This Filter Makes Your Photos Invisible to Facial Recognition

Digital cloaking, and how you can reclaim a modicum of digital privacy

Photo: arvin keynes/Unsplash

InIn 2020, it’s safe to assume that any photo uploaded and made public to the internet will be analyzed by facial recognition. Not only do companies like Google and Facebook apply facial recognition as a feature, but companies like Clearview AI have been discreetly scraping images from the public internet in order to sell facial recognition technology to police for years.

Now, A.I. researchers are starting to think about how technology can solve the problem it created. Algorithms with names like “PrivacyNet” and “AnonymousNet” and “Fawkes” now offer a glimmer of refuge from the facial recognition algorithms trawling the public web.

These algorithms aren’t the solution to privacy on the web — and they don’t claim to be. But they’re tools that, if adopted by online platforms, could claw back a little of the privacy typically lost by posting images online.

Fawkes is an anti-facial recognition system based on research from the University of Chicago. The program, a nod to the Guy Fawkes masks made popular by hacking group Anonymous, tries to limit the use of images with faces posted online.

Fawkes identifies these invisible features and then tweaks them, eliminating commonalities.

When a facial recognition algorithm is trained to recognize a person’s appearance, it does so by finding relationships between pixels in the different training images it’s shown. That relationship could be as simple as the geometry of the face, but University of Chicago researchers point out that these algorithms also pick up invisible “features” of a person’s appearance.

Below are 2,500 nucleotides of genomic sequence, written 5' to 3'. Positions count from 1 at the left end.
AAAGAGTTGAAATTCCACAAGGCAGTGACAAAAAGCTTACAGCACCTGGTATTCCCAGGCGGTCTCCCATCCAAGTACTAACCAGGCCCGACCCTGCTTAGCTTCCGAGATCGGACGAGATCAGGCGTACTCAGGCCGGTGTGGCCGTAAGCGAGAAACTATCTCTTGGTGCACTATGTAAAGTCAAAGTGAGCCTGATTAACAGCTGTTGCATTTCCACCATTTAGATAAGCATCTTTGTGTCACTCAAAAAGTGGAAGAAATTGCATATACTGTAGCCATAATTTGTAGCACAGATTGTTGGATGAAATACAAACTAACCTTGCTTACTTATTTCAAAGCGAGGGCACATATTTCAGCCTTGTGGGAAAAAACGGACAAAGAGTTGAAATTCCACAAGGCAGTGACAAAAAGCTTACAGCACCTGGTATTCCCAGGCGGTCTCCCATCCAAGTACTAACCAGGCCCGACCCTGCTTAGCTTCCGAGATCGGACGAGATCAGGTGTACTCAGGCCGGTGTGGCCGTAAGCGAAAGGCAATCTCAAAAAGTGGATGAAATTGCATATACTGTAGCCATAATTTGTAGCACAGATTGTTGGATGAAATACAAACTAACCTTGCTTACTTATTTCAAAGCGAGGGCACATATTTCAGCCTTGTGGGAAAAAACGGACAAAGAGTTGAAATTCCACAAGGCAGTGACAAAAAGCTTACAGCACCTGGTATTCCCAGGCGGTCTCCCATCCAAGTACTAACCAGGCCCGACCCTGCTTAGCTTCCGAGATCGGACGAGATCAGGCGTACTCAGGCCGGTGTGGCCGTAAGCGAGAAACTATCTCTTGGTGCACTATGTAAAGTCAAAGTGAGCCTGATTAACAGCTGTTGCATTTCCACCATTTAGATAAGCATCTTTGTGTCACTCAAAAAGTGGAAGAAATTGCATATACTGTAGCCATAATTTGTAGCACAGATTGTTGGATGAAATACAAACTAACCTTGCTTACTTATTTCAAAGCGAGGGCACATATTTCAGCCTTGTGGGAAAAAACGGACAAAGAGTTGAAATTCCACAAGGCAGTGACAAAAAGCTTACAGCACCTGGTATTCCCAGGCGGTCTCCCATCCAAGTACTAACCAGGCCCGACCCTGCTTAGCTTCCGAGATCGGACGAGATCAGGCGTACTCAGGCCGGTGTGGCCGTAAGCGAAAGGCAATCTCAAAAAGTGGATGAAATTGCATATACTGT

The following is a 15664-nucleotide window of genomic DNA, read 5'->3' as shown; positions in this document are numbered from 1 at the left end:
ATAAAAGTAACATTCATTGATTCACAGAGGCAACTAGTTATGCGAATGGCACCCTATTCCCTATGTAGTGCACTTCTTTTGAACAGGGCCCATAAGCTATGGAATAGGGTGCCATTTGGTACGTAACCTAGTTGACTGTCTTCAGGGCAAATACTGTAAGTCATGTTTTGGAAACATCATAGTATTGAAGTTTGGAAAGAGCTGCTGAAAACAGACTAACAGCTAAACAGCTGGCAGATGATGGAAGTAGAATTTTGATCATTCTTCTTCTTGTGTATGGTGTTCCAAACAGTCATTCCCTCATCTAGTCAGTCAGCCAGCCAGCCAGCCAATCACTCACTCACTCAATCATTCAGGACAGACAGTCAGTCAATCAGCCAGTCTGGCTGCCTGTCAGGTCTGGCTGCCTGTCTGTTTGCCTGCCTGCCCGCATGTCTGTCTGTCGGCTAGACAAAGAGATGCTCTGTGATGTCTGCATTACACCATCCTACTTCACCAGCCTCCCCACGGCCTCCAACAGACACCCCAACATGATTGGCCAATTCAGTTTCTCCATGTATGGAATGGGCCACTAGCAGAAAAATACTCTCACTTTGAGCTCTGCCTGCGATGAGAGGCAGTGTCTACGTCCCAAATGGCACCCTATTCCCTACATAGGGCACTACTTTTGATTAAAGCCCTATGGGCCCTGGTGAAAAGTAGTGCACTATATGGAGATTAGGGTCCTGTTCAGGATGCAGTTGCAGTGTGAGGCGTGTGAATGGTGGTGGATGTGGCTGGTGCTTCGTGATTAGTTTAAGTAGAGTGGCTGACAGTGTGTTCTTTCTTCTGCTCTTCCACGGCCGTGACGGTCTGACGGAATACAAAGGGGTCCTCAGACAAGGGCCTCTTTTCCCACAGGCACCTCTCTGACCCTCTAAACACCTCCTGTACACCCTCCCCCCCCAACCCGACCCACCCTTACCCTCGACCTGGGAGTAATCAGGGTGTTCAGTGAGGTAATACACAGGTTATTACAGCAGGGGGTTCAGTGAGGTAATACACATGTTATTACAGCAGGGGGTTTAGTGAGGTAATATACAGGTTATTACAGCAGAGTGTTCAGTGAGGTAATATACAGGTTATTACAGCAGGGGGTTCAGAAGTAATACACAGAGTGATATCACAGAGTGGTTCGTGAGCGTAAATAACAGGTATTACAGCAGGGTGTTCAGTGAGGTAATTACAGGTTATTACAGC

Fawkes identifies these invisible features and then tweaks them, eliminating commonalities between images. Since these tiny features weren’t visible to the human eye before, neither are the alterations. These slight changes are called a “cloak.”

To test how effectively cloaked images fooled real-world algorithms, the researchers trained the facial recognition algorithms sold by Microsoft, Amazon, and Google on cloaked images. They found their cloaks were 100% effective — when every single image found was cloaked. When about 15% of the images in the training data were uncloaked, the protection rate dropped below 40%.

“While we are under no illusion that this proposed system is itself future-proof, we believe it is an important and necessary first step in the development of user-centric privacy tools to resist unauthorized machine learning models,” the researchers wrote.

Other approaches at de-identification make visible changes to a person’s appearance in an attempt to limit whether they can be recognized by both humans and machines. While this use case seems more obtuse, it’s an approach that’s garnered attention from Facebook and several universities.

Facebook researchers in Tel Aviv proposed a method to change a person’s appearance in live video, making them generally unrecognizable to machines.